Nastassja Kinski – (Known For: Paris, Texas; The Hotel New Hampshire; Inland Empire; Cat People; Tess; Playing by Heart; One from the Heart; In weiter Ferne, so nah!; To the Devil a Daughter; The Wrong Move; An American Rhapsody; The Claim; Savior; Your Friends & Neighbors; The Intruder; Future BMT: Fathers’ Day; Terminal Velocity; Revolution; One Night Stand; Unfaithfully Yours; BMT: Town & Country; Notes: Klaus Kinski’s daughter. Apparently has a form of Narcolepsy.)
Budget/Gross – $90 million / Domestic: $6,719,973 (Worldwide: $10,372,291)
(Actually considered one of the greatest financial disasters in the history of film, up with The Adventures of Pluto Nash. I would say it likely destroyed Beatty in terms of getting films done as the on-set reports kind of make it sound like it was his fault they went so far over budget.)
#282 for the Romantic Comedy genre
(Almost the worst we’ve ever seen. Say It Isn’t So narrowly edges it out. It looks like rom-coms are coming back into style a bit. Especially if things follow Crazy Rich Asian’s lead.)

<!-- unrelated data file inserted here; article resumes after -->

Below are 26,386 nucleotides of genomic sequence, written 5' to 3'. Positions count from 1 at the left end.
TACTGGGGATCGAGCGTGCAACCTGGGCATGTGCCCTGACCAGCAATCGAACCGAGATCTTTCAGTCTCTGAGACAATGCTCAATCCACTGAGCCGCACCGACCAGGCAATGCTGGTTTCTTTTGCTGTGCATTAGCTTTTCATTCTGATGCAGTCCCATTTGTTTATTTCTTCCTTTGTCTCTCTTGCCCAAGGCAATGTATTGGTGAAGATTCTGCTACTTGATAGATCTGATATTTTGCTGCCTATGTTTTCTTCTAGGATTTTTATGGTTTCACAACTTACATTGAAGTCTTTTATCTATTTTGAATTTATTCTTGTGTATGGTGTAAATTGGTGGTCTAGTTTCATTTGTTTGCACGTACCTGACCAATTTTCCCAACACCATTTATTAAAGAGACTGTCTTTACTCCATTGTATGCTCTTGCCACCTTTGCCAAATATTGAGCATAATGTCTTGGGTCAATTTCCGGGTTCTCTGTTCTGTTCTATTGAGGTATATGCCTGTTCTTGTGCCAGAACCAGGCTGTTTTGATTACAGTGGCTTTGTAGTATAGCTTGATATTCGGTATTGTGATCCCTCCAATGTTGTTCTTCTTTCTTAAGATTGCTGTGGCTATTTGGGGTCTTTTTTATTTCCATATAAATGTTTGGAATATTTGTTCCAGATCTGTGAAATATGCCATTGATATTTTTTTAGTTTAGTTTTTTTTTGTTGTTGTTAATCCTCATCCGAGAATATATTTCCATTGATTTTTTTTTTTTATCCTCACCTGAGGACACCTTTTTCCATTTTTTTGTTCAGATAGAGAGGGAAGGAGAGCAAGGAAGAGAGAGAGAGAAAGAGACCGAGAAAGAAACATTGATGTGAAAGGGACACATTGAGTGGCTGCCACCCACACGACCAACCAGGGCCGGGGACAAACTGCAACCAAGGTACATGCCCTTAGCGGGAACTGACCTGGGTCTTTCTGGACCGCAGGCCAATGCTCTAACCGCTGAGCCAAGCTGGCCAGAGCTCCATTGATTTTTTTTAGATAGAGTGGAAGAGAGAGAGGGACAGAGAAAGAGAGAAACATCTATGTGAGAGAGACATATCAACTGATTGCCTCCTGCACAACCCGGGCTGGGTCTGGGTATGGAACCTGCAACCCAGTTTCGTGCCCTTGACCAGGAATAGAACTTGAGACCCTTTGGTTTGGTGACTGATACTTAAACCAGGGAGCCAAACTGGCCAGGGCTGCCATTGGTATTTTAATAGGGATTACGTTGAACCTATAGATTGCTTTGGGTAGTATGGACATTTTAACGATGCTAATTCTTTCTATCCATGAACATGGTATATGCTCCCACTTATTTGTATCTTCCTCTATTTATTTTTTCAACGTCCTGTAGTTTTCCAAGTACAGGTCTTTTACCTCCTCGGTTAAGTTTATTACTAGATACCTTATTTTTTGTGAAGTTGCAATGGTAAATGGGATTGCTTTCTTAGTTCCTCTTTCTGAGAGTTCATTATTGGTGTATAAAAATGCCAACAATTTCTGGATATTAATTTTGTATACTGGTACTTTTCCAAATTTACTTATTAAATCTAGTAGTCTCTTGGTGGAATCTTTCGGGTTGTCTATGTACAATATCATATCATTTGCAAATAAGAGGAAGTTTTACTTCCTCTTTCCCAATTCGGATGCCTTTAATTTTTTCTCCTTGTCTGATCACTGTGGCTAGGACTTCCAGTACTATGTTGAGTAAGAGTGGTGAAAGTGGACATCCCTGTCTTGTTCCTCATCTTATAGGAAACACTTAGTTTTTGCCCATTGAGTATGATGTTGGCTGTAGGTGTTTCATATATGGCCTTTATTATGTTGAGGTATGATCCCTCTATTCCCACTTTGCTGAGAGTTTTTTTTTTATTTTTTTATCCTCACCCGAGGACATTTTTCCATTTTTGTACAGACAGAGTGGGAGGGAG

Rotten Tomatoes – 13% (12/93): Afflicted with extensive re-editing and re-writing, this sex comedy feels confusingly choppy. Also, the main characters are so wealthy and privileged that it’s difficult to feel sympathy for their problems.
(Yeah based on the trailer alone the people seem totally despicable. There was a trend in comedies wasn’t there? Where, in order to facilitate all of the wacky adventures the characters were going to go on, they needed to be fabulously wealthy. And probably a misguided idea that people want to gawk at rich people’s houses or something.)
Poster – Sklog & Country (C-)
(I don’t like it but I appreciate it. The framing, the font, it’s all good… but just doesn’t work for me without a color scheme. My eyes tell me ‘No.’)
Tagline(s) – There’s no such thing as a small affair. (B+)